“I promise you I will make every effort, and in that regard, I am wealthy enough.”
This is a letter from Lasar Epstein to Beba, where he discusses details and hurdles they encountered in Beba’s application for a United States permanent resident visa. Full translation below.
Received your letter of Dec. 2nd today and forwarded your enclosed supplement to Reyzl. Your invitation to the 19th arrived with great honor. We will most certainly celebrate the 19th with you. If you had a television, you’d be certain of it. We’ll see to it that Reyzl is with us. And if we can get your teacher, Regina, to be there as it will be great. We’ll drink a toast to you, your friends, and the Olberg family.
I sent you another copy of Dr. Cohen’s affidavit yesterday. I’d like to draw your attention to the following: In your application, you wrote that you’re coming to me. Say that the ‘affidavit of support’ is from your second cousin. My affidavit, which I’ll be sending on Tuesday will support your declaration that you’re coming to me, even though you’ll be living with Dr. Cohen who has more than enough room at his place. (These days that is also a factor.) You’ve indicated Vilna is in Lithuania. Dr. Cohen indicated that he was born in Vilna, Russia. And I came from Vilna, Poland. Clarify: Cohen has already been here for 30 years when at the time, Vilna was in Russia, and that’s how he is documented in his immigration papers. When I arrived in America Vilna was still in Poland. But now we don’t know where Vilna is. The letter’s address states: Lithuanian Soviet Union. Let the consul, in view of the United States’ judgment, decide what Vilna is.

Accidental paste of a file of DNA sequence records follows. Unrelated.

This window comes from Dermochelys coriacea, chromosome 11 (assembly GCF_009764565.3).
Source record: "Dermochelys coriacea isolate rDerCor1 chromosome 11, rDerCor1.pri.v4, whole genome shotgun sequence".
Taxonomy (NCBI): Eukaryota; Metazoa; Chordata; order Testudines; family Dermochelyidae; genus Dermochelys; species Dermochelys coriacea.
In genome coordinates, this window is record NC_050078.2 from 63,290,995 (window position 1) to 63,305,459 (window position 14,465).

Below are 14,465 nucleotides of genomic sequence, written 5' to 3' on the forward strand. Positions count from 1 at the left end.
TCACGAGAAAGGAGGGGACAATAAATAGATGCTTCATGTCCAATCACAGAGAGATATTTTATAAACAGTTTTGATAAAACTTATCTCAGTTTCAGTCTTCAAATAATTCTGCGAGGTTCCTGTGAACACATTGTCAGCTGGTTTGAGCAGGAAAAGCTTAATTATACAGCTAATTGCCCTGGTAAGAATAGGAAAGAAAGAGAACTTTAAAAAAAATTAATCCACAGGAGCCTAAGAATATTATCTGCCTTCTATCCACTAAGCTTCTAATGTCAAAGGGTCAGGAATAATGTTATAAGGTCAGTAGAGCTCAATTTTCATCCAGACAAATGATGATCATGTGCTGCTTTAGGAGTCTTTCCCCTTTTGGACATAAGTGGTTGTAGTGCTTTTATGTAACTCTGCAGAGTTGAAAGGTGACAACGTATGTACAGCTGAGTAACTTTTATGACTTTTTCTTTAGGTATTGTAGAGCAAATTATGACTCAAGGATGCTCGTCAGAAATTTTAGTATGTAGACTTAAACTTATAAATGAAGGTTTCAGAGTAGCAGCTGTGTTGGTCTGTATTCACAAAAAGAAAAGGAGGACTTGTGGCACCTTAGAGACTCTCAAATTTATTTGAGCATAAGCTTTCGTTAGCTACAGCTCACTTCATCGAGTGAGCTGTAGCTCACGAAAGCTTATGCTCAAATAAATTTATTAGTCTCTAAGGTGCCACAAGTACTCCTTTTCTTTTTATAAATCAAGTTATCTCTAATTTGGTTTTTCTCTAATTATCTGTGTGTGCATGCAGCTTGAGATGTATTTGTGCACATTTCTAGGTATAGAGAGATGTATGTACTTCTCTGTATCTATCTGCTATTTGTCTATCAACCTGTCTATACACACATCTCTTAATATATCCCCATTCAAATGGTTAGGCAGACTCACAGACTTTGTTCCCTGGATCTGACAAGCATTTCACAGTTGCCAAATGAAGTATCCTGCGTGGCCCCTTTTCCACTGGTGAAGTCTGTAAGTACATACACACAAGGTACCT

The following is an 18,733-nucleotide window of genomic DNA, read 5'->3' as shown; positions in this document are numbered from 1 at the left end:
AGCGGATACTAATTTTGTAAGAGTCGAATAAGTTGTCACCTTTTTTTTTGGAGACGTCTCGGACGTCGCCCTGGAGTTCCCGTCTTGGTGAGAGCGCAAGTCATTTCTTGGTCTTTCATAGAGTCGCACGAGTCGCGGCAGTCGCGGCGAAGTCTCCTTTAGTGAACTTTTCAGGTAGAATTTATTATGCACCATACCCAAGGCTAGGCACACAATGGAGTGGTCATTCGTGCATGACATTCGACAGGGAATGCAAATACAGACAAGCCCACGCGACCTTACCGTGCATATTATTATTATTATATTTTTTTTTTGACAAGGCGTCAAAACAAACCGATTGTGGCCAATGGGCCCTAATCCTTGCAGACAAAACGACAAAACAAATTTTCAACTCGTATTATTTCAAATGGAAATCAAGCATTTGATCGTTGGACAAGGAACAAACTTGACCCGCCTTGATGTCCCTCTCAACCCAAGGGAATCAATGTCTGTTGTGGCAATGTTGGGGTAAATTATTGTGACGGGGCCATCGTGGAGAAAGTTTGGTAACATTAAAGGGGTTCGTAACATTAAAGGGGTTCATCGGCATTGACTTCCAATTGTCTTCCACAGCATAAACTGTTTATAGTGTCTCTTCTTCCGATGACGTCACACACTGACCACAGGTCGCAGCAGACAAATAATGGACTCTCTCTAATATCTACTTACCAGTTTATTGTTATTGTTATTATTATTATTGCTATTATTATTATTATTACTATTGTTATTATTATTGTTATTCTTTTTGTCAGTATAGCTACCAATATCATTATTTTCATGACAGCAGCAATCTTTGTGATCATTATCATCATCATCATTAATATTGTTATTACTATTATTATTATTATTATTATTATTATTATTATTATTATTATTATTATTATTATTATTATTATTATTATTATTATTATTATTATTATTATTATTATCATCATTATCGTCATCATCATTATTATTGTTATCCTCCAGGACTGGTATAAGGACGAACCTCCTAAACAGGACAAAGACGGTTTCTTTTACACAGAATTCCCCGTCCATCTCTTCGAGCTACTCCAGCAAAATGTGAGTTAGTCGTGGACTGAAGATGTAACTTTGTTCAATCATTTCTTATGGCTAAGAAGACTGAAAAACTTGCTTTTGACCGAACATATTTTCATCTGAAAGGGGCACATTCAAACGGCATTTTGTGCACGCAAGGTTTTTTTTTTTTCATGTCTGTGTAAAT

In my letter to the consul, I am emphasizing that my affidavit is in addition to Dr. Cohen’s and need not be viewed independently, which can leave the impression that a poor man, who doesn’t have a bank account or an insurance policy, is assuming (without financial means) responsibility for you. I promise you I will make every effort, and in that regard, I am wealthy enough. You already have 3 copies of Dr. Cohen’s affidavit. On Tuesday I’ll be sending 2 copies of my affidavit in the same envelope. And on Wednesday a third copy of my affidavit. I’m hoping that’ll be enough. Write immediately when you know your ship and telegram me when your visa is in your hand. Let me know how much you will need for your expenses. Because you are currently at camp, I’m not sending any more money for now as I think you have enough. But let me know right away when you need more.
I read your advice to Reyzl. You are right, she works too hard—but that’s New York. That’s the tempo of this city. That’s how we live here. I too worked a lot less in China than I do here in New York. And it’s not money that drives it. It’s the demands and thrust of the workforce. When YIVO plans a conference, you cannot just drop your work in the middle and create a delay. The fear of missing the boat is the lash that drives the ‘conveyor system’ in industrialized life. It grabs everyone, even those in communal organizations. Someone is always waiting on your part of the work. Take that as a little lesson on New York.
What kind of a Vilner would you be if you weren’t a nasherke /didn’t have a sweet tooth? It’s not for nothing that my countrymen/compatriots reject me.
By the way, we’re preparing to publish a Vilna anthology/compilation with all the names of those Vilner who survived and are searching for relatives. Send as many names as you can find and remember—even if you were separated from them in the camps. Just today the sister of Lererin Manye Grossman, nee Karas, and her sister, were here. They were in the camps. Where, we don’t know. Have you heard of them? Lialye Klatshko mentions her in the article that was in the Forverts. And finally the 22nd—could we ever forget it…..